Police Scotland chief constable orders independent review of undercover unit
Scotland’s police chief has criticised “wholly unsatisfactory and unprofessional” conduct in the country’s former Crime and Drug Enforcement Agency (SCDEA) and asked an outside force to carry out a review.
Police Scotland held a review of the undercover unit after a former officer won a civil court case in January.
She had alleged she was not treated fairly after whistle-blowing over the discovery of mismanagement at the unit in 2011.
Chief Constable Iain Livingstone has told oversight body the Scottish Police Authority (SPA) he has asked another police force to carry out a further review.
He said this would ascertain if there should be further investigations and was being carried out to help restore public confidence in covert police operations.
Mr Livingstone highlighted the evidence from the former officer, known as Mrs K, included assertions “regarding unprofessional practice, including that documents were destroyed by burning following the April 2011 discovery”.
In the court judgment, Mrs K is recorded as telling the court she discovered boxes and bags of unopened documents and mail in an office she used with another undercover officer.
There were bank cards, mobile phone bills, letters from debt collectors and passports in pseudonyms she did not recognise, along with cash.
Mrs K said she knew of no operational reason for the items and was concerned undercover operations were compromised and the safety of officers could be at risk.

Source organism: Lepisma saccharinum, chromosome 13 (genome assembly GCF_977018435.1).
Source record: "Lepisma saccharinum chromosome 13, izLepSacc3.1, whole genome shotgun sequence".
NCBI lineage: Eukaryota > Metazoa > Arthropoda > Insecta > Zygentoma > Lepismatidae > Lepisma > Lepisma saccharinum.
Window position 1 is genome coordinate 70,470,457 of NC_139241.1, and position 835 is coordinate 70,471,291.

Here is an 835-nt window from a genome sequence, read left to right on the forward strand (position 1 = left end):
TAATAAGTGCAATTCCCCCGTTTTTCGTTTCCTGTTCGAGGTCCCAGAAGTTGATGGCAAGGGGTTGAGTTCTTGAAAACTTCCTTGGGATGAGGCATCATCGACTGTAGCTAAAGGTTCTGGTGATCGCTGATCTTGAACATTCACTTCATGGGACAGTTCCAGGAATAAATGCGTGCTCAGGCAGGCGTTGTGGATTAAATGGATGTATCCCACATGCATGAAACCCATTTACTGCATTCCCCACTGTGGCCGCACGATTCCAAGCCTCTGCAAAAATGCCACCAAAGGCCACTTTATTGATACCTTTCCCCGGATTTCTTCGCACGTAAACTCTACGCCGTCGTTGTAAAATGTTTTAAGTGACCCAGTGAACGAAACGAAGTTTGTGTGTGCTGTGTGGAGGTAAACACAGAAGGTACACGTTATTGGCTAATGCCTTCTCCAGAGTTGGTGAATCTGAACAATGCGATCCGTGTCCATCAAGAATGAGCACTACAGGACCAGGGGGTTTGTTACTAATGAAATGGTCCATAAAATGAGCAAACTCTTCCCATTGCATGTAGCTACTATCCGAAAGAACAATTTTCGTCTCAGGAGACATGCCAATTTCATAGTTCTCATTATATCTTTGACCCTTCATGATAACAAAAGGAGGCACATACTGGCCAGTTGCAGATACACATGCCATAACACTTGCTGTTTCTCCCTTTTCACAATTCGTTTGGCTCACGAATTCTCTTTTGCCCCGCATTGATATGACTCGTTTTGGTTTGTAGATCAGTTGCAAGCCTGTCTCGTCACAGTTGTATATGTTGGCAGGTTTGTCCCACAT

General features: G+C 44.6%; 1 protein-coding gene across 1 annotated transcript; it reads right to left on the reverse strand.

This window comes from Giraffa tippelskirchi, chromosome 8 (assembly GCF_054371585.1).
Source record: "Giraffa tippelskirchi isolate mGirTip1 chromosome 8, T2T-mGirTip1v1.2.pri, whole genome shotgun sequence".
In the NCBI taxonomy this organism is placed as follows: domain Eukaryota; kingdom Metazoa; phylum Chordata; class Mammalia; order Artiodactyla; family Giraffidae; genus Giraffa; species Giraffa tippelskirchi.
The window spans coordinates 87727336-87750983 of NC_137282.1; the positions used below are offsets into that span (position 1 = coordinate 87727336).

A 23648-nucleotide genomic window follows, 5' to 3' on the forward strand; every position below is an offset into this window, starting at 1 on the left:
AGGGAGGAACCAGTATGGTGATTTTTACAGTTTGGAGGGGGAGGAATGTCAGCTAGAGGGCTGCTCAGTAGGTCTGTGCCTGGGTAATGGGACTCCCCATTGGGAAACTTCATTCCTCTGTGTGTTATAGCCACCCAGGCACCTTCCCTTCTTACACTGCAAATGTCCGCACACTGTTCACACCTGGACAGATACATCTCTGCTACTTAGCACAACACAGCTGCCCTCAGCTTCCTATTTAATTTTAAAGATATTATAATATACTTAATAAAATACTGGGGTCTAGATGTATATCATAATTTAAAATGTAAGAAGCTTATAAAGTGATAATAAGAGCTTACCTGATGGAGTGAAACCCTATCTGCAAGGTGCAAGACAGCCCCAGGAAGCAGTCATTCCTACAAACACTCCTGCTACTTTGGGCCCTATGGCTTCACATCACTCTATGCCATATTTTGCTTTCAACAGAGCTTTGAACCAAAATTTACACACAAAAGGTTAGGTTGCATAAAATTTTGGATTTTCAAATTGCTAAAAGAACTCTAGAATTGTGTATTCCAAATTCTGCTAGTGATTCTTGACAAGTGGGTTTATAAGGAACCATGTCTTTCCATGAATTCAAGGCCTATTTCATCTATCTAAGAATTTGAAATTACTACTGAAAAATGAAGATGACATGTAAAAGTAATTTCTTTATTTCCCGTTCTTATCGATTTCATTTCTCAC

The covert officer who shared the office was admitted to a psychiatric unit then retired on ill-health grounds.
Mrs K said she was questioned for days as part of the investigation, suspended then told she would be temporarily transferred, before finding out her original job had been advertised, all causing her distress and leading to her taking ill-health retirement.
In a report to go before the SPA at a board meeting on Wednesday, Mr Livingstone said: “It is clear that the events which took place in the legacy SCDEA in 2011, as described in the civil action, were wholly unsatisfactory and unprofessional.
“I have now considered Police Scotland Review Team’s conclusions and recommendations.
“While I am entirely satisfied that the review was a thorough, robust and appropriate response, I recognise the legitimate interest that exists about what took place in 2011 and the importance of public confidence in the vital area of covert policing.
“To that end, I have requested that an external force, which has significant knowledge and experience in the area of covert policing, carry out a peer review to provide independent assurance.”
He added: “The purpose of this independent peer review is to ensure all legitimate enquiries have been carried out, and to identify whether there are any further lines of investigation which should be pursued.
“On completion and receipt of the peer review, I will determine what steps, if any, are required to ensure the integrity of the Police Scotland response and provide further public reassurance over this episode.”
Scottish Liberal Democrat justice spokesman Liam McArthur questioned if anyone would be held accountable for the events in the unit, which was disbanded as its role was incorporated into the single force in 2013.
He said: “These events resembled scenes from Life on Mars.
“Chaotic filing was followed by officers being sent to buy an incinerator and petrol, taking documents to a wasteland by a river, then setting alight to them in a car park.
“As I have said previously, in order to restore public confidence we now need to see another force from elsewhere in the UK brought in to consider Police Scotland’s findings and look at additional lines of inquiry.
“There is also the outstanding question of whether anyone will be held accountable for these events.”